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MADISON COUNTY / RUBY RIVER RULING
Attorney Jim Goetz on Bridge AccessBridge Access Legislation
By James Goetz - 03/29/2007
In a guest editorial in The Standard March 16, Steve Roth, president of the Montana Stockgrowers Association, attempts to demonize the Montana Department of Fish, Wildlife & Parks, accusing that agency of creating an “unnecessary strain” on landowner and recreationist relationships in Montana. Roth attacks Senate Bill 78 as unnecessary and as a measure that will not solve the issue of stream access at county road bridge sites.
In the mid-1980s, I represented the Montana Coalition for Stream Access in two cases that established the right of recreationists to use Montana’s streams. The Montana Supreme Court interpreted Article IX, Section 3 of the Montana Constitution (“All ... waters within the boundaries of the state are the property of the state for the use of its people ....”). It held that a single riparian landowner such as Mike Curran on the Dearborn River does not have the right to block the public’s right of floatage. Even before those cases, Montana had a long history of public use of its rivers and streams.
After we won the two stream access decisions, responsible agricultural groups such as the Montana Stockgrowers Association worked closely with recreation groups to accomplish passage of stream access legislation. Despite some fringe group Chicken Little predictions (boaters would be navigating a rancher’s irrigated alfalfa fields, for example), the law has worked well. Although not perfect, recreationists and ranchers have largely continued to get along.
The Montana Stockgrowers deserve a great deal of credit for their compromise efforts in the 1980s. However, Roth’s proprietary claim to Montana’s stream access law is a little sanctimonious. The stockgrowers came to the table only after we gained the two court victories on the Dearborn and Beaverhead rivers, which were strikingly broad. It was truly the recreationists who made the major compromises when the stream access legislation was passed.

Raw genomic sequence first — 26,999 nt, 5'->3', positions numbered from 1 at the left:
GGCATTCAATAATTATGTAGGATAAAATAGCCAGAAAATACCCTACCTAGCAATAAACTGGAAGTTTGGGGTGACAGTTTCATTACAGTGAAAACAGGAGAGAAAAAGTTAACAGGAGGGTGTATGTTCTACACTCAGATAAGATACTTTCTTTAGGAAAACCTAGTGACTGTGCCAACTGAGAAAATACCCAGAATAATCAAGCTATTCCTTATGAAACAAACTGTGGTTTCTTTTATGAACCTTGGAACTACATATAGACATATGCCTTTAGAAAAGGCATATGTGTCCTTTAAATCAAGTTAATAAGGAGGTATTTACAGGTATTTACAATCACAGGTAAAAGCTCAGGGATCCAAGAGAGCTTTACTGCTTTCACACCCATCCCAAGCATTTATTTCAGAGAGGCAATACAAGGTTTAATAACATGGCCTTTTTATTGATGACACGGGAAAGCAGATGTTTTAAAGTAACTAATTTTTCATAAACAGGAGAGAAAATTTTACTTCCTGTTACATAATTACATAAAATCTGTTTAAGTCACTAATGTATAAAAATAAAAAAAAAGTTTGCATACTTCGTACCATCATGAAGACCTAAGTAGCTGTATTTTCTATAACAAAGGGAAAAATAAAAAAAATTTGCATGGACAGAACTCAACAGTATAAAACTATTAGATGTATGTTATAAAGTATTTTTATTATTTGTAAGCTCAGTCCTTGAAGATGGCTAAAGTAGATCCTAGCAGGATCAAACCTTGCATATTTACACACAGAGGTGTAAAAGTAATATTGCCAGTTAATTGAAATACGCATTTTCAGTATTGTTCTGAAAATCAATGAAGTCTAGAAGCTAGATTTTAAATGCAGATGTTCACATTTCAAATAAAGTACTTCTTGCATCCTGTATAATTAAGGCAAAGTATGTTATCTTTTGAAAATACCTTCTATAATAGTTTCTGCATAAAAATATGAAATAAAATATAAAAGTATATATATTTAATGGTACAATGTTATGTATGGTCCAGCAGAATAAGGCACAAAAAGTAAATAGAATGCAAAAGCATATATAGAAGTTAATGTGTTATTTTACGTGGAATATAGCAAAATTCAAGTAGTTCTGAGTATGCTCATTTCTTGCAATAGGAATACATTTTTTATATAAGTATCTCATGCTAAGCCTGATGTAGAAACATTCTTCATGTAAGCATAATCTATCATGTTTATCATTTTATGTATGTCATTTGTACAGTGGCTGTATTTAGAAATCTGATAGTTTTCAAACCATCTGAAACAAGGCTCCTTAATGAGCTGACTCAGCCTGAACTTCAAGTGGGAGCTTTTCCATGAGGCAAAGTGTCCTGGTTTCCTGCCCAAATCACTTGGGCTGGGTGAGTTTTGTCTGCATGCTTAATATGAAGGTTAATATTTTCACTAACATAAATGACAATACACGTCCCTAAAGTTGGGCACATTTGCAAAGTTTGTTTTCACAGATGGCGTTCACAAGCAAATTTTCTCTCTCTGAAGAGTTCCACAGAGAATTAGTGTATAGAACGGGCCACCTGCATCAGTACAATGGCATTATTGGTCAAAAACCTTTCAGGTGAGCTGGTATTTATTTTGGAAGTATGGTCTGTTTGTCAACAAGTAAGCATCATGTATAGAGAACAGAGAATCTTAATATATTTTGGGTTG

Roth unfairly blames Fish, Wildlife & Parks, accusing it of bringing on this problem regarding bridge access. That is plainly not true. The problem began when a wealthy non-resident landowner on the Ruby River installed a five-string electrified fence across a bridge right of way. Although it was subsequently removed because of the public outcry, no one would argue with a straight face that such fence was necessary to control cattle. This activity is what brought on this controversy — not some agenda of the Department of Fish, Wildlife & Parks.
Roth argues that there are many areas where fences are attached to bridges. Fences do, of course, serve legitimate purposes, but not when the fence is used for an offensive weapon. For example, in the ’80s, Curran tried to string a fence across the Dearborn River — not to control his cattle but to harass floaters. That didn’t last long. As for those landowners who have historically used fences legitimately for purposes of controlling their cattle, SB78 protects them by “grandfathering in” their existing fences, as long as they meet the definition of “legal fence.” Recreationists will have the right to cross those fences within the public right of way, but the landowner has the right to keep his fence. Further, landowners willing to improve public access while protecting their fencing may even be reimbursed for their efforts.
Roth argues that SB78 “takes” private property adjacent to county bridges. His premise is that the riparian landowner owns to the bridge abutment, to the exclusion of the public. In fact, the state owns easements associated with county roads and these easements are held in trust for the public.
Look at any county road right of way in Montana and you will see the endless purposes for which they are used by the public — parking cars, piling snow, installation of utilities, sidewalks, stop lights, irrigation ditches. Many members of the public have traditionally used these easements for right of way to access a river or stream. The Montana attorney general held seven years ago that “the public may gain access to streams and rivers by using the bridge, its right of way and its abutments.” So let’s put an end to this “takings” nonsense.
Roth argues that SB78 will foster litigation, but he ignores the fact that there is litigation now on the Ruby River because the landowner has erected fencing, not for the purpose of keeping cattle in, but for the purpose of keeping recreationists out. SB78 is designed to solve the problem, not increase litigation.
As a reasonable accommodation between the rights of the landowners and the rights of the recreating public, SB78 should be supported.
— James Goetz, a Bozeman attorney, successfully represented recreationist groups in the 1980s in the stream access cases on the Dearborn and Beaverhead rivers. His partner, Devlan Geddes, currently represents a recreationist group regarding fence issues on the Ruby River in Madison County.